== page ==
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Talk Shows, Movies, Music . . . at the Dentist?

October 11, 1994|KATHLEEN DOHENY | SPECIAL TO THE TIMES

Dentophobics, as they're known in the trade, have fewer excuses for bad teeth these days.

Dentists are striving to make their milieu more tolerable for the estimated 35 million Americans who become anxious just thinking about a routine visit.

Technology is one part of the stress-reduction scenario. In some dental offices, it's now possible to watch your favorite talk show or movie as you're drilled and filled. There's a new anesthetic-filled dental patch under study, meant to make the injection less painful.

Improved interpersonal skills are playing a role. Dentists are becoming more sensitive, inquiring about fears and trying to ease them.

Channel Surfing: Before Sharron Walker settled in recently for a one-hour gum surgery, her dentist's assistant asked if she'd like to watch television. That sounded like a fine idea to the 47-year-old Santa Monica administrative assistant, who says she's "really sensitive to pain" in her mouth.

She was handed what looked like a pair of oversized ski goggles with stereo earphones--and was soon immersed in a talk show, all but forgetting about the oral activity.

Walker was wearing Virtual Vision Rx, introduced to dentists late last year. The system is connected to VCRs or video games. It has a built-in display monitor that projects the video image onto a lens inside the goggle and in front of the right eye, says Melissa Pearson, a spokeswoman for Virtual Vision, the Redmond, Wash.-based maker.

"The patient can adjust the focus," she says, "so that the image appears to float out in front of you." Patients can view movies, watch television or play video games. The dentist has access to a mute button in case he or she needs to talk with the patient.

The Trend: About 10 dentists in the Los Angeles area and more than 1,000 nationwide now use the $800 system, says Pearson, who expects to target the podiatrist market next. The firm began marketing the system to dentists when some requested it after seeing the consumer version marketed by telephone.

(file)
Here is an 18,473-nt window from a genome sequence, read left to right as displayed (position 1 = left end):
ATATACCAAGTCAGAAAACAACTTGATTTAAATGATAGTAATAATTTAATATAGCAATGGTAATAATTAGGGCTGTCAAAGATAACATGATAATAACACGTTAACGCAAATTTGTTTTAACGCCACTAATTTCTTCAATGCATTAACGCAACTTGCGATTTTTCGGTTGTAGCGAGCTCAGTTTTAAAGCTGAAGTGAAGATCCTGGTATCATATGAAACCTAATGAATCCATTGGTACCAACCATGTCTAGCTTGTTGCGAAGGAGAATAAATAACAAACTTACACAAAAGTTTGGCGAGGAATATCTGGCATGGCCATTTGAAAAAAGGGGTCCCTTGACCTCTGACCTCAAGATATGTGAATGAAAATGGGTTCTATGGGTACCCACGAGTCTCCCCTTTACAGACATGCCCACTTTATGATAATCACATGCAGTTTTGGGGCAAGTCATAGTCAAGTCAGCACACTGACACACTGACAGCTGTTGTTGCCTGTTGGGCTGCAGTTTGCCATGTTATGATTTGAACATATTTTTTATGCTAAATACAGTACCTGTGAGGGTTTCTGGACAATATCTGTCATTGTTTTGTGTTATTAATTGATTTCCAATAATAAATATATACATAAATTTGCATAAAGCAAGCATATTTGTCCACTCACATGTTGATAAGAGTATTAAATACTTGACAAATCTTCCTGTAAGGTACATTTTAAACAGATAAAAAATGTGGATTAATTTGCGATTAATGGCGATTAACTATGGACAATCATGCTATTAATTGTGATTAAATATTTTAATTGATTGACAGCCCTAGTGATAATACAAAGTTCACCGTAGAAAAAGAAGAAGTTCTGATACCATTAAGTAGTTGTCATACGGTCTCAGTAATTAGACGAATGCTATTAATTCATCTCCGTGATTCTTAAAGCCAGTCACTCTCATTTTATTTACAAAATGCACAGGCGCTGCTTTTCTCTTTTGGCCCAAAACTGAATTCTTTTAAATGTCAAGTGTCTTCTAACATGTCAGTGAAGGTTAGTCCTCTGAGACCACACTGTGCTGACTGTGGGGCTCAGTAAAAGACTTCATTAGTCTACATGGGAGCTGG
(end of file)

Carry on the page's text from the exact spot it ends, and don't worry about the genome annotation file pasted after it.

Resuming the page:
The Reviews: "It seems to be an exceptional stress reducer," says Dr. Victor Pineschi, the Brentwood periodontist who performed Walker's surgery and is one of the first dentists to offer the system.

The system is especially useful when patients undergo lengthy procedures such as multiple fillings or crown work, adds Dr. Christine Dumas, a Marina del Rey dentist. She invites her patients to choose from her video collection, which includes "The Sound of Music" and "Top Gun."

"The hardest thing is not to sing along," Dumas says. Like many other dentists, Dumas and Pineschi say they also have no objection to patients listening to Walkmans during lengthy procedures. Some dentists even supply the headsets.

Low-Tech Talk: All the high-tech gadgets won't help, Dumas emphasizes, if the dentist and patient don't communicate. "All these advances are helpful adjuncts," says Dumas, who is also a consumer adviser for the American Dental Assn. and a USC assistant professor of clinical dentistry.

An enlightened dentist, she says, will always ask a new patient, "Have you had any bad experiences in a dental office?"

"The dentist needs to find out what happened and when," Dumas says. Was the experience firsthand? Or did it happen to a friend?

Dental anxiety is often traceable to a traumatic dental experience in early childhood, some research suggests, while a lower-than-usual pain threshold is at the root of other discomfort.

Numbed to the Max: For years, dentists have used an anesthetic spray or gel to numb the area where the local anesthetic will be injected. Now, there's a patch under study that developers hope will numb the area even better.

Developed by Noven Pharmaceuticals Inc. of Miami, the patch is about an inch long and three-quarters of an inch wide, says Mitchell Goldberg, Noven's executive vice president. "It looks like a thick piece of Scotch tape," says Dr. Milton Houpt, chairman of the department of pediatric dentistry at the University of Medicine and Dentistry of New Jersey, Newark, and one of the investigators.

The patch is filled with lidocaine, a common dental anesthetic. It's left in place for a few minutes and then removed before the injection. The patch might numb the area more effectively than gels or sprays, researchers speculate, because it keeps the medicine concentrated at the site.

Noven plans to ask for Food and Drug Administration approval to market the patch soon.

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